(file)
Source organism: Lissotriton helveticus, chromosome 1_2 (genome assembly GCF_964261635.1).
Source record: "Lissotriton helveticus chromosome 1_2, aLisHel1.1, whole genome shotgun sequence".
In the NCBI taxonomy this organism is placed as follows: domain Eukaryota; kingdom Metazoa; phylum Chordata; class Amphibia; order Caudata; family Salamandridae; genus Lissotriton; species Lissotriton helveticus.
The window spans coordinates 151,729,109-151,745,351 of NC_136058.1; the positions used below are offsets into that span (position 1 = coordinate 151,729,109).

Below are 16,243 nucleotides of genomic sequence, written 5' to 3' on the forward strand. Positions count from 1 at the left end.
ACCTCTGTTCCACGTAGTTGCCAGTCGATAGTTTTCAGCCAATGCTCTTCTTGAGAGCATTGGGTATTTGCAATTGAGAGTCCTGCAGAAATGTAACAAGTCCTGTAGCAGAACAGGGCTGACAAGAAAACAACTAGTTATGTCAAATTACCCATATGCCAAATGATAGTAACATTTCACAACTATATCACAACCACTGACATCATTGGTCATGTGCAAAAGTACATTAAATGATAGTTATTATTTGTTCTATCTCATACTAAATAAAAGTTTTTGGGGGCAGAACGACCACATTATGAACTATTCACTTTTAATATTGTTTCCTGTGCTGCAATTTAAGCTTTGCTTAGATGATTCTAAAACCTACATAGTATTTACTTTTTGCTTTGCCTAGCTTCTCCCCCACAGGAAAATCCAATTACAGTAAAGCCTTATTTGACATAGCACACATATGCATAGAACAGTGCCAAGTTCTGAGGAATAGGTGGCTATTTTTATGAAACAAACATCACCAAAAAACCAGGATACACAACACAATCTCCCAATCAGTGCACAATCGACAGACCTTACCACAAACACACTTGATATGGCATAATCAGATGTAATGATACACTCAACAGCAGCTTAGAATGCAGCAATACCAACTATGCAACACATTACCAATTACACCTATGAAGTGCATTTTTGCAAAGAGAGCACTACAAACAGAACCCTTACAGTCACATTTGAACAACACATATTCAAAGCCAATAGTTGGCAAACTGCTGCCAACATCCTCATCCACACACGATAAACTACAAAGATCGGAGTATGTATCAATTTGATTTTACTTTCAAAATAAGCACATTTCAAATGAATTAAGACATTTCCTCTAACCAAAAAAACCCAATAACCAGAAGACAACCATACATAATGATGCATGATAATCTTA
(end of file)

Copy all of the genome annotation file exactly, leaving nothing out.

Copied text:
Source organism: Lissotriton helveticus, chromosome 1_2 (genome assembly GCF_964261635.1).
Source record: "Lissotriton helveticus chromosome 1_2, aLisHel1.1, whole genome shotgun sequence".
In the NCBI taxonomy this organism is placed as follows: domain Eukaryota; kingdom Metazoa; phylum Chordata; class Amphibia; order Caudata; family Salamandridae; genus Lissotriton; species Lissotriton helveticus.
The window spans coordinates 151,729,109-151,745,351 of NC_136058.1; the positions used below are offsets into that span (position 1 = coordinate 151,729,109).

Below are 16,243 nucleotides of genomic sequence, written 5' to 3' on the forward strand. Positions count from 1 at the left end.
ACCTCTGTTCCACGTAGTTGCCAGTCGATAGTTTTCAGCCAATGCTCTTCTTGAGAGCATTGGGTATTTGCAATTGAGAGTCCTGCAGAAATGTAACAAGTCCTGTAGCAGAACAGGGCTGACAAGAAAACAACTAGTTATGTCAAATTACCCATATGCCAAATGATAGTAACATTTCACAACTATATCACAACCACTGACATCATTGGTCATGTGCAAAAGTACATTAAATGATAGTTATTATTTGTTCTATCTCATACTAAATAAAAGTTTTTGGGGGCAGAACGACCACATTATGAACTATTCACTTTTAATATTGTTTCCTGTGCTGCAATTTAAGCTTTGCTTAGATGATTCTAAAACCTACATAGTATTTACTTTTTGCTTTGCCTAGCTTCTCCCCCACAGGAAAATCCAATTACAGTAAAGCCTTATTTGACATAGCACACATATGCATAGAACAGTGCCAAGTTCTGAGGAATAGGTGGCTATTTTTATGAAACAAACATCACCAAAAAACCAGGATACACAACACAATCTCCCAATCAGTGCACAATCGACAGACCTTACCACAAACACACTTGATATGGCATAATCAGATGTAATGATACACTCAACAGCAGCTTAGAATGCAGCAATACCAACTATGCAACACATTACCAATTACACCTATGAAGTGCATTTTTGCAAAGAGAGCACTACAAACAGAACCCTTACAGTCACATTTGAACAACACATATTCAAAGCCAATAGTTGGCAAACTGCTGCCAACATCCTCATCCACACACGATAAACTACAAAGATCGGAGTATGTATCAATTTGATTTTACTTTCAAAATAAGCACATTTCAAATGAATTAAGACATTTCCTCTAACCAAAAAAACCCAATAACCAGAAGACAACCATACATAATGATGCATGATAATCTTA